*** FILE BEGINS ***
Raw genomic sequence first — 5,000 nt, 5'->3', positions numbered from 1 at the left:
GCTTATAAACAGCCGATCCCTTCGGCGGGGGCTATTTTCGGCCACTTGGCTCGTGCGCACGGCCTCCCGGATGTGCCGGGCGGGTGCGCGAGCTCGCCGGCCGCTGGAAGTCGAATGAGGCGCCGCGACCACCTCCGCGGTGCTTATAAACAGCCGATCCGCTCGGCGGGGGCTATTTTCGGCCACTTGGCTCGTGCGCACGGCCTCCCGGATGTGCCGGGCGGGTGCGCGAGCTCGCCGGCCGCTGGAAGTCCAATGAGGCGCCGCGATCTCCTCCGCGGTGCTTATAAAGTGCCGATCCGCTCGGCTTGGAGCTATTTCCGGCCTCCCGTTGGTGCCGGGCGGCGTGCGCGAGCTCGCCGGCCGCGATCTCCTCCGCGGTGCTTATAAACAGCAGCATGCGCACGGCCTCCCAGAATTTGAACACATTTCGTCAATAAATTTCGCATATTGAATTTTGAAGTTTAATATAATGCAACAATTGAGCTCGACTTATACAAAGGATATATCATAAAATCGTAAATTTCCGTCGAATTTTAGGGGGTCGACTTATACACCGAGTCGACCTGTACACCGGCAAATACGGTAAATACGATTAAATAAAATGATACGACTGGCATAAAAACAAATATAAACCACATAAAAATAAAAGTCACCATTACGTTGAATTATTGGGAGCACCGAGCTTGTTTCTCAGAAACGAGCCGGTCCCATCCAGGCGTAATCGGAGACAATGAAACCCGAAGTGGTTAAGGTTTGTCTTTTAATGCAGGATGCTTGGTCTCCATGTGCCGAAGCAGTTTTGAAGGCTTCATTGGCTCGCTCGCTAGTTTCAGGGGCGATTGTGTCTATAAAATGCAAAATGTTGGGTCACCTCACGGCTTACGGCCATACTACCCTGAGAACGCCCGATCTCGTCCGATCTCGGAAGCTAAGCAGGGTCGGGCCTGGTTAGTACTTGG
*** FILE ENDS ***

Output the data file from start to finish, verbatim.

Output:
Raw genomic sequence first — 5,000 nt, 5'->3', positions numbered from 1 at the left:
GCTTATAAACAGCCGATCCCTTCGGCGGGGGCTATTTTCGGCCACTTGGCTCGTGCGCACGGCCTCCCGGATGTGCCGGGCGGGTGCGCGAGCTCGCCGGCCGCTGGAAGTCGAATGAGGCGCCGCGACCACCTCCGCGGTGCTTATAAACAGCCGATCCGCTCGGCGGGGGCTATTTTCGGCCACTTGGCTCGTGCGCACGGCCTCCCGGATGTGCCGGGCGGGTGCGCGAGCTCGCCGGCCGCTGGAAGTCCAATGAGGCGCCGCGATCTCCTCCGCGGTGCTTATAAAGTGCCGATCCGCTCGGCTTGGAGCTATTTCCGGCCTCCCGTTGGTGCCGGGCGGCGTGCGCGAGCTCGCCGGCCGCGATCTCCTCCGCGGTGCTTATAAACAGCAGCATGCGCACGGCCTCCCAGAATTTGAACACATTTCGTCAATAAATTTCGCATATTGAATTTTGAAGTTTAATATAATGCAACAATTGAGCTCGACTTATACAAAGGATATATCATAAAATCGTAAATTTCCGTCGAATTTTAGGGGGTCGACTTATACACCGAGTCGACCTGTACACCGGCAAATACGGTAAATACGATTAAATAAAATGATACGACTGGCATAAAAACAAATATAAACCACATAAAAATAAAAGTCACCATTACGTTGAATTATTGGGAGCACCGAGCTTGTTTCTCAGAAACGAGCCGGTCCCATCCAGGCGTAATCGGAGACAATGAAACCCGAAGTGGTTAAGGTTTGTCTTTTAATGCAGGATGCTTGGTCTCCATGTGCCGAAGCAGTTTTGAAGGCTTCATTGGCTCGCTCGCTAGTTTCAGGGGCGATTGTGTCTATAAAATGCAAAATGTTGGGTCACCTCACGGCTTACGGCCATACTACCCTGAGAACGCCCGATCTCGTCCGATCTCGGAAGCTAAGCAGGGTCGGGCCTGGTTAGTACTTGG